– Kirby
    Commented Mar 1, 2023 at 0:56
  • I would add that AND_HUNDREDS_MORE_LIKE_THIS is not necessary. You can have different "sequences" of codes identifying errors. Each "sequence" is strictly bound to a context. For example ApplicationErrorCode, InfrastructureErrorCode, BusinessErrorCode, etc. You can then have an ErrorCode interface all other enums implements. This way you have a generic reference for all of them.
    – Laiv
    Commented Mar 1, 2023 at 8:09
  • 1
    @Kirby If these enums are simply the keys to the data in the DB, I wouldn't expect existing codes to need to be updated much. That said, I wasn't really a fan of the DB error codes. It allowed us to change the message without a deployment but that was a long time ago and we had long release cycles. I'm not sure it's worth it with a faster dev-test cycle.
    – JimmyJames
    Commented Mar 1, 2023 at 15:44

So much work when it could just be:

public class InvalidDataFormatException extends GenericExampleException {}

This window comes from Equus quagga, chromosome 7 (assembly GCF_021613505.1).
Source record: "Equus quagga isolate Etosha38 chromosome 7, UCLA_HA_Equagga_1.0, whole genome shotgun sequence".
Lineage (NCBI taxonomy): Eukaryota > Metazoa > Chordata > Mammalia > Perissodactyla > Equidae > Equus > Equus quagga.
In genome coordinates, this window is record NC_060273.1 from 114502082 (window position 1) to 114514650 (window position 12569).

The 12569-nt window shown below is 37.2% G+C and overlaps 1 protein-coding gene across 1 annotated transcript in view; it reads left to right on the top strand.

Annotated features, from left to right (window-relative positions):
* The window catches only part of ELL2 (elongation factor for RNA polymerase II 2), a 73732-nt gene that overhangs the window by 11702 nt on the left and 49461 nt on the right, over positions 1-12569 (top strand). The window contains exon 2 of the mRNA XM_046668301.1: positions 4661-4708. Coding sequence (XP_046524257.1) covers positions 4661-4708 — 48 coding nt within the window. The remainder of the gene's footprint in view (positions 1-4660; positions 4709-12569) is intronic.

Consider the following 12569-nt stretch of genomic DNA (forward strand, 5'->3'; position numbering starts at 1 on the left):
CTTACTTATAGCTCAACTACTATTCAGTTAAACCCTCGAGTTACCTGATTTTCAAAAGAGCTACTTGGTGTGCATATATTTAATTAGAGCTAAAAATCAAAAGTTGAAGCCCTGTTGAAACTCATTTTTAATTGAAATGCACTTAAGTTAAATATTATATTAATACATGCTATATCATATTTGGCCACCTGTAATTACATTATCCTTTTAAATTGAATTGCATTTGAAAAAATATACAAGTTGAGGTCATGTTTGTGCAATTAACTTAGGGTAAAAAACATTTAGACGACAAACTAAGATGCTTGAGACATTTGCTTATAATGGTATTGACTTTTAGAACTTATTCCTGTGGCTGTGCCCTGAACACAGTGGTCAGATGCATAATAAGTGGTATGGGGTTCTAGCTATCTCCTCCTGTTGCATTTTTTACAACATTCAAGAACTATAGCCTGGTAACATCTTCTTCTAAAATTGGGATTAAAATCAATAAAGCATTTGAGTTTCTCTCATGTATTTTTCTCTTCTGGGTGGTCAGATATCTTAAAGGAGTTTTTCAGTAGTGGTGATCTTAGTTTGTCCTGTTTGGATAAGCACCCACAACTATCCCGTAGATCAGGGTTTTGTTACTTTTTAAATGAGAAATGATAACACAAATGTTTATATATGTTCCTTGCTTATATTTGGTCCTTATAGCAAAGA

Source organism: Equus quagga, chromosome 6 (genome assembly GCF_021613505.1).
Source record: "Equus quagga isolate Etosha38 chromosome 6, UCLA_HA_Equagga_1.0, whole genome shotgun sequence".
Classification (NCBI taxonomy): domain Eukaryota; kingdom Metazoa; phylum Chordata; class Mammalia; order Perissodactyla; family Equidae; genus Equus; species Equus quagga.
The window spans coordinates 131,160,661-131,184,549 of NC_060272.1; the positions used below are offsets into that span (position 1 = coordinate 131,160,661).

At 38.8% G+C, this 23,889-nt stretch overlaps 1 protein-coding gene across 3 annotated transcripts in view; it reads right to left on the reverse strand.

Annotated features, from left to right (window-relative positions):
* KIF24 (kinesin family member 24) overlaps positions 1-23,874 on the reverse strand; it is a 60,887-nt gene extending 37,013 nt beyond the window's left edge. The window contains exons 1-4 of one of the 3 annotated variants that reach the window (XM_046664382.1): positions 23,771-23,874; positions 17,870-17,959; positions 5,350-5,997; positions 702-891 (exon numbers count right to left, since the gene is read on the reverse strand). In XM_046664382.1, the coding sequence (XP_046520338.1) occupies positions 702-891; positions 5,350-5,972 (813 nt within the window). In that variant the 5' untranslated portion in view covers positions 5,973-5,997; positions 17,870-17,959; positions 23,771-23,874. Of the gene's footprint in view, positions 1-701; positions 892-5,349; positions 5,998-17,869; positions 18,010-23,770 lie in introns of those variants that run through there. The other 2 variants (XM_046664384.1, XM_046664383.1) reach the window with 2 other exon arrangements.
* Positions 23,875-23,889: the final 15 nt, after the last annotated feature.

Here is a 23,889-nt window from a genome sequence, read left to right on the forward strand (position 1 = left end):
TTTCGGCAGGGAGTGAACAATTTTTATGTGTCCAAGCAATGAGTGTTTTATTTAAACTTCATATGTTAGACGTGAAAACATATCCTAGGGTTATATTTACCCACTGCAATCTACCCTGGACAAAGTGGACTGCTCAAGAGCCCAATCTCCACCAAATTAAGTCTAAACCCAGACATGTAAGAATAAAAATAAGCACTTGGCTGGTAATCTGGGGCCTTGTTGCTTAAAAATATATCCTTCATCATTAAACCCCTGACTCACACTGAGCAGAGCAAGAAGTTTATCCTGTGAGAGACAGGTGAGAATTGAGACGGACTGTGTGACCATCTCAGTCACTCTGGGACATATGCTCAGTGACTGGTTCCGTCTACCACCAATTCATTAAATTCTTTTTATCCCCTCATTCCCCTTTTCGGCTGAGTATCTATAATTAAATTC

public class MissingRequiredFieldException extends GenericExampleException {}
public class ModifyDisabledException extends GenericExampleException {}
public class DuplicateMerchantException extends GenericExampleException {}
public class UnknownResellerException extends GenericExampleException {}
public class XmlParsingFailureException extends GenericExampleException {}
public class SystemErrorException extends GenericExampleException {}
public class AndHundredsMoreLikeThisException extends GenericExampleException {}

You can put each in a separate file. This distributes the exceptions so you're not constantly updating one centralized file that forces the team to mob the ball. All it does is add a unique descriptive name to a perfectly useful exception. Lets you give each it's own catch handler. Happens to be my favorite use of inheritance.

As for the error codes I particularly hate code bases that mix exceptions and error codes. These are different paradigms. They don't mix well. So if you use exceptions don't use error codes.

If you're stuck with error codes because of some third party but refuse to use them as error codes properly because you're in love with exceptions then you leave me no choice:

public abstract class AbstractChildException extends GenericExampleException implements ErrorCode {}

public class InvalidDataFormatException extends AbstractChildException { @Override public int getErrorCode() { return 1000; } }